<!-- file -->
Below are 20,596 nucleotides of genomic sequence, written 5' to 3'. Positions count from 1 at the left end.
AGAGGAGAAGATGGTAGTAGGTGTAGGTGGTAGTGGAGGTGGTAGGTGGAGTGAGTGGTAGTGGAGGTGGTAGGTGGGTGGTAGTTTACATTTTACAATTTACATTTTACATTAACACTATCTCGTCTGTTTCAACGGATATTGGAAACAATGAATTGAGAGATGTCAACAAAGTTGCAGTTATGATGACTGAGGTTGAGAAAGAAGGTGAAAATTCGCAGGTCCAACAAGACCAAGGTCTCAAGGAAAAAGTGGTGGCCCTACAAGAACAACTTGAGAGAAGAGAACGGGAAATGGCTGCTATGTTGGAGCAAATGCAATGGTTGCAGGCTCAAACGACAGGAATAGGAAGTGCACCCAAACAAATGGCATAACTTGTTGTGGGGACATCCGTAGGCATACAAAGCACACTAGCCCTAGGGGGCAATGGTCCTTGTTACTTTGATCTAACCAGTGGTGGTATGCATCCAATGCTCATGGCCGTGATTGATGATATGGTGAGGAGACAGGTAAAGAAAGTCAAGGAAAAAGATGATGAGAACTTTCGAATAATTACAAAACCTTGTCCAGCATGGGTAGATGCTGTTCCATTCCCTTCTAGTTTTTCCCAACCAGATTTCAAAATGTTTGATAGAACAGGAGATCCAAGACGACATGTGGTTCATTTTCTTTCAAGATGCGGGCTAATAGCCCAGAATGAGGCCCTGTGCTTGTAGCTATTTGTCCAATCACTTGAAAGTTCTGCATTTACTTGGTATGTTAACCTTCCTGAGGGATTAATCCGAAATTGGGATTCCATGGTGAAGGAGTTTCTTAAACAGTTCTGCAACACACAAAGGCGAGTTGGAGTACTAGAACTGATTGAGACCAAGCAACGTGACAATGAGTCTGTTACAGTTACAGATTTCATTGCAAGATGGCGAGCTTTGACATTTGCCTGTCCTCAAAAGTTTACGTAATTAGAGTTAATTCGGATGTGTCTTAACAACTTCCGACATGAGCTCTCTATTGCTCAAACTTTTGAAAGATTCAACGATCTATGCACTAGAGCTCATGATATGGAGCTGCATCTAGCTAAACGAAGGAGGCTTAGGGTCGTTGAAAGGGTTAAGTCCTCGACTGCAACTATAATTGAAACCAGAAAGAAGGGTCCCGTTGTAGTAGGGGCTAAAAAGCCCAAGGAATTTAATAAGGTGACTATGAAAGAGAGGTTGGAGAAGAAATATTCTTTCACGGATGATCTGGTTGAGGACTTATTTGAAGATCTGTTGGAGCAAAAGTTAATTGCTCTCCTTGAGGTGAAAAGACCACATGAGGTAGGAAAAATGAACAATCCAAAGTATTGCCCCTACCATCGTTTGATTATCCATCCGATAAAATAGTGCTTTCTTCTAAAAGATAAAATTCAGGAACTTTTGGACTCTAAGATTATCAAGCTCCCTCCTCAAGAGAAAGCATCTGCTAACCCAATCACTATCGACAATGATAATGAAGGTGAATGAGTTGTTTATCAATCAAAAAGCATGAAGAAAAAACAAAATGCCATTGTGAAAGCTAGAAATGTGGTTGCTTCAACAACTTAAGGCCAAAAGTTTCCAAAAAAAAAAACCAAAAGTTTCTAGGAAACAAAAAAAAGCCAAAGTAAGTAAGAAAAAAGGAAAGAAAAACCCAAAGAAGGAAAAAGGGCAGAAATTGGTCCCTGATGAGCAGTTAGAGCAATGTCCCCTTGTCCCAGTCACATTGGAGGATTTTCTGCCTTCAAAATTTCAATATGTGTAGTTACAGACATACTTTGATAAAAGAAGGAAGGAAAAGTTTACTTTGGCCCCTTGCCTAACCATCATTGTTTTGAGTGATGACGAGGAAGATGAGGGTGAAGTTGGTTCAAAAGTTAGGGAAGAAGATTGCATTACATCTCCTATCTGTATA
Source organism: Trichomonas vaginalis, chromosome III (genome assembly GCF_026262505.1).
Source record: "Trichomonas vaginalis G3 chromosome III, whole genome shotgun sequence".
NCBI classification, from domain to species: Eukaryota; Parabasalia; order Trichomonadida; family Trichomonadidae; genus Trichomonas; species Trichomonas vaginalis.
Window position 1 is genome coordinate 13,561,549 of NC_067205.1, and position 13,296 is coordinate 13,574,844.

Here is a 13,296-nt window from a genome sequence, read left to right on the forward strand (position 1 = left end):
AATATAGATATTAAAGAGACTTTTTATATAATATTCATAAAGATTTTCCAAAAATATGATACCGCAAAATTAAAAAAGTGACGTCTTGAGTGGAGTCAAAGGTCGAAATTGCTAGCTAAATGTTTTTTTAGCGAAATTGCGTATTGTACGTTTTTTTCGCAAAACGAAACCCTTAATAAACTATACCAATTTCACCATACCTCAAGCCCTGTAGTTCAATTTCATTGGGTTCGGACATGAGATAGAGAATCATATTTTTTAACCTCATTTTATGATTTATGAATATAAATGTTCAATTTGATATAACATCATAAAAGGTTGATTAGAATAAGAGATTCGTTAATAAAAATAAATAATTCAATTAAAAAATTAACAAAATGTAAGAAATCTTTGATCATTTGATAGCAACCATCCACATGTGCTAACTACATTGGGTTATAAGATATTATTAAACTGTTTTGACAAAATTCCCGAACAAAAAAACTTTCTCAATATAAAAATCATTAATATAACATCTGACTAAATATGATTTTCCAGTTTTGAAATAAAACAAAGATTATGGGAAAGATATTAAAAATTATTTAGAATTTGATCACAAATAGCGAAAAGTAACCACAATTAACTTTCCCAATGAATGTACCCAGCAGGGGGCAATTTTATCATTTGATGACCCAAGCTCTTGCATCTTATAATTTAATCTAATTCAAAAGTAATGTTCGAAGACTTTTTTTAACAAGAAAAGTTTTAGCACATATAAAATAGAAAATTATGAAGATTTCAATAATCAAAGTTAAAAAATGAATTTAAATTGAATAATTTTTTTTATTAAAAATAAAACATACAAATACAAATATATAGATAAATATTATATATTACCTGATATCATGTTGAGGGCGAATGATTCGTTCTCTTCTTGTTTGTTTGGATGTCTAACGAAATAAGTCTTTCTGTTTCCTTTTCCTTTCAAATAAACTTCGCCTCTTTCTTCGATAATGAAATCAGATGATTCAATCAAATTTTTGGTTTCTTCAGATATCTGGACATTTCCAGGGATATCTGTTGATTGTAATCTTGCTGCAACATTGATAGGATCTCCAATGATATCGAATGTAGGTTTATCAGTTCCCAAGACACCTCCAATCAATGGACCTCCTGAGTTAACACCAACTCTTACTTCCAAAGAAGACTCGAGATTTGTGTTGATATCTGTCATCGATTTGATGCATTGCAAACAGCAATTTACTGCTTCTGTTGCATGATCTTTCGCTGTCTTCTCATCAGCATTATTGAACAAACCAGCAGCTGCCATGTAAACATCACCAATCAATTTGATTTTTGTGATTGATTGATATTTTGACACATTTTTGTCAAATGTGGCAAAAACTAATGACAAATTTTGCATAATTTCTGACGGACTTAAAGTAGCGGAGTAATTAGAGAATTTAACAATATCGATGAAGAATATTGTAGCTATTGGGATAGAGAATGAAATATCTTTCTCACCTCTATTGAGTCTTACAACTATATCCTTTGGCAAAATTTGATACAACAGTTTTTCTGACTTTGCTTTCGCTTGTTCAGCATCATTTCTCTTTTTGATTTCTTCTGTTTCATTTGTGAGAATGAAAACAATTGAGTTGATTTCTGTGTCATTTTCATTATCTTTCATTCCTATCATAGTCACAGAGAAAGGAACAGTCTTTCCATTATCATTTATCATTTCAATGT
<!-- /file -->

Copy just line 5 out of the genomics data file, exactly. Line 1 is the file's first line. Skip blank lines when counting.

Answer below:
NCBI classification, from domain to species: Eukaryota; Parabasalia; order Trichomonadida; family Trichomonadidae; genus Trichomonas; species Trichomonas vaginalis.